|Name:||Juan Orlando Hernandez|
|Birth Day:||October 28, 1968|
|Birth Place:||Gracias, Honduras|
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He studied law and public administration at both the Universidad Nacional Autonoma de Honduras and the State University of New York.
Hernández was born in Gracias, Honduras to Juan Hernández Villanueva and Elvira Alvarado Castillo, as the fifteenth of seventeen children. His siblings include Hilda Hernández (1966–2017) and Juan Antonio (Tony) Hernández, a former deputy now in U.S. federal custody on drug trafficking charges. He has a master's degree in public administration from the State University of New York at Albany. On 3 February 1990, he married Ana García Carías. This union has produced three children: Juan Orlando, Ana Daniela, and Isabela. He was a coffee grower campesino in his native Gracias. He gained notoriety in Honduras when Liberal leader
Juan Orlando Hernández, who represented Lempira Department since 2001, was elected head of a National Congress where the National Party had a comfortable majority, on 21 January 2010, and took office four days later.
In 2012, he fought a campaign against Ricardo Álvarez to try to become the nationalist presidential candidate for 2013, and won the internal election of November 2012; Álvarez publicly denounced the result as fraudulent and demanded a "vote by vote" recount, which the Tribunal Supremo Electoral (TSE) rejected.
A poll conducted in May 2013 saw him in third place with a projected 18% of the vote. He began his presidential campaign in July 2013 in Intibucá and La Paz with a campaign entitled El Pueblo Propone (The People Propose in English). He campaigned for the military to police the streets, and claimed that his closest rival Xiomara Castro wanted to remove the Policía Militar (English: Military Police) which were already in Honduras' two main cities. He won the election, beating Castro by 250,000 votes.
Orlando Hernández was identified as a co-conspirator in a drug trafficking and money laundering case against his brother, according to document filed in U.S. district court. Prosecutors say $1.5 million in drug proceeds was used to help elect him in 2013. Hernández responded saying he is foe of traffickers who are out for revenge against him.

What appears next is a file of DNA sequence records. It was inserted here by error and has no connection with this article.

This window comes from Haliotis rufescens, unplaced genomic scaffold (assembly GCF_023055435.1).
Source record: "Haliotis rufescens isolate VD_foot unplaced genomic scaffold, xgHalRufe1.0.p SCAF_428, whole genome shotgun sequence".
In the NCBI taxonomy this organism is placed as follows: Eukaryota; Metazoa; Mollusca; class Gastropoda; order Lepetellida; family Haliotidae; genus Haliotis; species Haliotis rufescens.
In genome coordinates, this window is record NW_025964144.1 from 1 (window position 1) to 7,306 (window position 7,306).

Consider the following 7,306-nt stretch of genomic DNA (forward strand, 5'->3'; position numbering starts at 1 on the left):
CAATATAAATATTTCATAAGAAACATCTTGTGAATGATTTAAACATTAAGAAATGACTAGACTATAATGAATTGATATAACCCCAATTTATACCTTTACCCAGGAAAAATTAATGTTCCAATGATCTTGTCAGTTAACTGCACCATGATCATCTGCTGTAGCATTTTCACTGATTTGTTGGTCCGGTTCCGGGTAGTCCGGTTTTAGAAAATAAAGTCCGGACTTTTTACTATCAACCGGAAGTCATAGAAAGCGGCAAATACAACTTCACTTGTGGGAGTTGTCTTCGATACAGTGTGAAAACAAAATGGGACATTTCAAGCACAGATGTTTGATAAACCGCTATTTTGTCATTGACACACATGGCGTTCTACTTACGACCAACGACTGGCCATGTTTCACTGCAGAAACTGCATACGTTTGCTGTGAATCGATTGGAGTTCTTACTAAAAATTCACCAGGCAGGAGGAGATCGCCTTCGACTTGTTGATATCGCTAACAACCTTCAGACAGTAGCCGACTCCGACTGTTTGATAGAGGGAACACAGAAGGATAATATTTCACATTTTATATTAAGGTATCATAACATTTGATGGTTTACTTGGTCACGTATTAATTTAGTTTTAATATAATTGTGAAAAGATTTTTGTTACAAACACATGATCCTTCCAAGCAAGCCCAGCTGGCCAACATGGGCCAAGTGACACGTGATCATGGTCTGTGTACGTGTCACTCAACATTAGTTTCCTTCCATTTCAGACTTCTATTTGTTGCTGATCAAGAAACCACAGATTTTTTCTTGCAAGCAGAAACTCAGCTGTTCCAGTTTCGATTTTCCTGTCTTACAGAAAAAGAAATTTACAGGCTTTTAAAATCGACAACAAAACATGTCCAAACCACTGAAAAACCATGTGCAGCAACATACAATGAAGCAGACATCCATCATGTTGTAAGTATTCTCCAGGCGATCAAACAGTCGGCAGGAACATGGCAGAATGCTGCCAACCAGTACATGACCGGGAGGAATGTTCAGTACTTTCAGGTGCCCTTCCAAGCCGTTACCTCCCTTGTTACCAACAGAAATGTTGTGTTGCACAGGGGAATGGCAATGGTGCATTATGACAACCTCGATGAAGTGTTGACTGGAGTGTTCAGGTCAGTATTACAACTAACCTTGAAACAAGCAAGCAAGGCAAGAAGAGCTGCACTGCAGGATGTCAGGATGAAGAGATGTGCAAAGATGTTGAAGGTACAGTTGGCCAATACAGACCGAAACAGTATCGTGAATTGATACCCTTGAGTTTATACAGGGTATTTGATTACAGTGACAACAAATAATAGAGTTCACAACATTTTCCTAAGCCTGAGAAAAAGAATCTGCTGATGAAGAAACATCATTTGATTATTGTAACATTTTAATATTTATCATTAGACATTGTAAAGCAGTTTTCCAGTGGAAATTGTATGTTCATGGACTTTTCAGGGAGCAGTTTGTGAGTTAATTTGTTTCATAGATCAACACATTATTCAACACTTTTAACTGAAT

On 22 April 2015, the Supreme Court unanimously allowed presidential re-election. On 12 March 2017, Hernández became the National Party candidate by defeating his rival Roberto Castillo during the National Party primary. The Honduran Constitution allows revocation of citizenship of anyone who promotes changing the law to allow re-election, however Hernández's National Party, which also controls Congress, says a Supreme Court ruling last year allows him to stand for a new term. Opposition Liberal Party claims that the court does not have the power to make such decisions.
Hondurans both in and outside Honduras have protested against corruption in Honduras, allegedly by Hernández government as well as the judiciary, the military, the police and other public administration entities, demanding an end to what they say is the theft of funds and public money; for example, the embezzlement of the IHSS. In May 2015, Radio Globo discovered documents that allegedly showed that the Honduran National Party had received large amounts of cash from nonexistent companies through fraudulent contracts awarded by the IHSS when it was run by Mario Zelaya. The contracts were approved by congress when Hernández was its president and the party funding committee was headed by his sister, Hilda Hernández. Hernández has accepted that his election campaign received money from companies tied to the scandal, but denies any personal knowledge. By June 2015, Hernández had appointed a commission to investigate the cause of the corruption.